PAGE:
The Council of Europe’s (CoE) Group of States Against Corruption (GRECO) has released its Addendum to the Second Compliance Report, which was published in 2021, assessing progress made by Georgia since then on preventing corruption among MPs, judges, and prosecutors.
According to the Addendum, to date, Georgia has implemented eight recommendations of a total of 16, one of them this year, while another six recommendations have been partly implemented and two not implemented at all.
As in the last report, one of the recommendations which remain unfulfilled relates to restricting a judge’s immunity to activities related to judicial decision-making. The second refers to widening the scope of asset declaration to cover all prosecutors to prevent conflicts of interest.
The CoE anti-corruption body said it expects Georgia to deliver additional information by June 30, 2023, on the outstanding recommendations.
Preventing Corruption Among Parliamentarians
The CoE anti-corruption body expressed regret for the “lack of any tangible progress” made towards implementing the three recommendations, with all partly implemented to date, aimed at members of Parliament.
The partially completed recommendations deal with ensuring legislative transparency while drafting laws by establishing a framework for public consultation, a Council of Ethics overseeing Parliamentarians’ conduct, and instituting a requirement for ad hoc disclosures of conflict of interests.
Preventing Corruption Among Judges
GRECO reported approval on the promotion procedure for Court of Appeal Judges being in line with its previous recommendation. However, they expressed “serious misgivings about the promotion of judges without competition,” and urged authorities to revise or abolish the practice.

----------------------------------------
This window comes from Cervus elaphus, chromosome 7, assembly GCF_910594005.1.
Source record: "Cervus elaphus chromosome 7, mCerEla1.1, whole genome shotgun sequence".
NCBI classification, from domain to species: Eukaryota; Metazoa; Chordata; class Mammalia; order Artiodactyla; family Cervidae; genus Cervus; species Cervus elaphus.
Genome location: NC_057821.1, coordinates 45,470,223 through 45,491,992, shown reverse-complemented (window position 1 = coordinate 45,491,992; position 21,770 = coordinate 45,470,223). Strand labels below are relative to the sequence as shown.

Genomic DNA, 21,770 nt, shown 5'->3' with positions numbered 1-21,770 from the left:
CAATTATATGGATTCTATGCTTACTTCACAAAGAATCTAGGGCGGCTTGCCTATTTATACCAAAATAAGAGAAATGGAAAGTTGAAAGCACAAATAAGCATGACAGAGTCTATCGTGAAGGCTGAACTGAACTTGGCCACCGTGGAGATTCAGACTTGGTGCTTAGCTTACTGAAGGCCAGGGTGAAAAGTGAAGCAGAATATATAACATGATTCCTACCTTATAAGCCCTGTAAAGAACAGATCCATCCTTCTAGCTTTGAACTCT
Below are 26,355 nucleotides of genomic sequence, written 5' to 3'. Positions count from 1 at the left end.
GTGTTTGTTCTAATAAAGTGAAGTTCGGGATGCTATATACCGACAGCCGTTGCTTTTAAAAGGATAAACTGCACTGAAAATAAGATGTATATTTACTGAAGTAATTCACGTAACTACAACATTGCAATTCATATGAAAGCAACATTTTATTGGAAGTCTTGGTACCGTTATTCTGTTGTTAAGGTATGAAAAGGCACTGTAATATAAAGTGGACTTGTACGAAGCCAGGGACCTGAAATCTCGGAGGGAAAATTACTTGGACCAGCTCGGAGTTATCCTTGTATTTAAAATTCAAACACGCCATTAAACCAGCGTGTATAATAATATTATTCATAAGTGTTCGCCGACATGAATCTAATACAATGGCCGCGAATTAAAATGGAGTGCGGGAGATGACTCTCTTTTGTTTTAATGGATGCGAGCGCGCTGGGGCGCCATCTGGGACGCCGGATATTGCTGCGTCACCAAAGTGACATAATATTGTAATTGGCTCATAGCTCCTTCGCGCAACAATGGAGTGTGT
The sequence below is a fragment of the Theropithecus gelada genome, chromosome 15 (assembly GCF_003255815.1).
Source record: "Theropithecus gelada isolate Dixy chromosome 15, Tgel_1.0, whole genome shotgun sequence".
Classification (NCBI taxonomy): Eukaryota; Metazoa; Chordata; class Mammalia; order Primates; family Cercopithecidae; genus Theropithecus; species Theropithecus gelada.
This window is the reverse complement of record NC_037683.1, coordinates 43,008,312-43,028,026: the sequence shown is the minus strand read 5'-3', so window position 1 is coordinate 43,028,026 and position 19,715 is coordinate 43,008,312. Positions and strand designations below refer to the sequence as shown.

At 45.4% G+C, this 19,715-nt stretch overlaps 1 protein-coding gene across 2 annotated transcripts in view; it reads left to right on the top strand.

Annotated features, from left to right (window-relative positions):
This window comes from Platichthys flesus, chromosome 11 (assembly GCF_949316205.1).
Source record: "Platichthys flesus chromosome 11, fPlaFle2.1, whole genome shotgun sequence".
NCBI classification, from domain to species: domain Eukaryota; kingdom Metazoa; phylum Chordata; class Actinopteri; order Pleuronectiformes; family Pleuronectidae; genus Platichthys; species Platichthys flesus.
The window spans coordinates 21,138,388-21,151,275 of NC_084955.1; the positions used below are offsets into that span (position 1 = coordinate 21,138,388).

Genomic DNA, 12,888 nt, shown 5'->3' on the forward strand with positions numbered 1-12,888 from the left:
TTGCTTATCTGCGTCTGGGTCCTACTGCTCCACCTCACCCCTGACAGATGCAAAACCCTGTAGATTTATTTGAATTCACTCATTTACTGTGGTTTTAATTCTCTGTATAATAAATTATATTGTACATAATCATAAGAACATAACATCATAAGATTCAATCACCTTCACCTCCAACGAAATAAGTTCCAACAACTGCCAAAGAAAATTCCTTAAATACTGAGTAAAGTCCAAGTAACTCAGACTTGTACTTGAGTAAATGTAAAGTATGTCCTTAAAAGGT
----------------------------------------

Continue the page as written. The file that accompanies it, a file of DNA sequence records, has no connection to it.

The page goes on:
The anti-corruption body also welcomes the amendments made to the Organic Law of Georgia on General Courts which concerned the appointment of judges to the Supreme Court.
However, it expressed concern for the “alleged lack of impartiality during case re-examinations by the same composition of” the High Council of Justice (HCoJ), the body overseeing Georgia’s judiciary, and that no anti-deadlock mechanism exists to prevent situations where the necessary two-thirds majority cannot be gathered.
GRECO is “satisfied” with the adoption of the updated Rules of Judicial Ethics and that authorities organized a training regarding the changes. Although, it urged authorities to “conduct confidential counseling, increase training activities and provide guidance and explanations on the updated Rules.”
In its report, GRECO made note of the decision to abolish a requirement of a two-thirds majority for HCoJ decisions on disciplinary matters related to judges and called on authorities to institute a right to appeal against HCoJ decisions ceasing disciplinary proceedings.
Preventing Corruption Among Prosecutors
Regarding prosecutors, GRECO welcomed the enforcement of the Rule regarding disciplinary liability and misconduct which has defined more precisely offenses regarding employees of the prosecution service. Along this line, it noted that the law provides for “adequate sanctions in respect of different categories of disciplinary misconduct.”
GRECO however, “regrets” that authorities did not pursue draft amendments or make tangible progress to widen the scope of asset declaration under the Law on Conflict of Interest and Corruption in Public Service.
It called on authorities to strengthen their efforts to enact relevant legislative changes making it mandatory for prosecutors to submit asset declarations.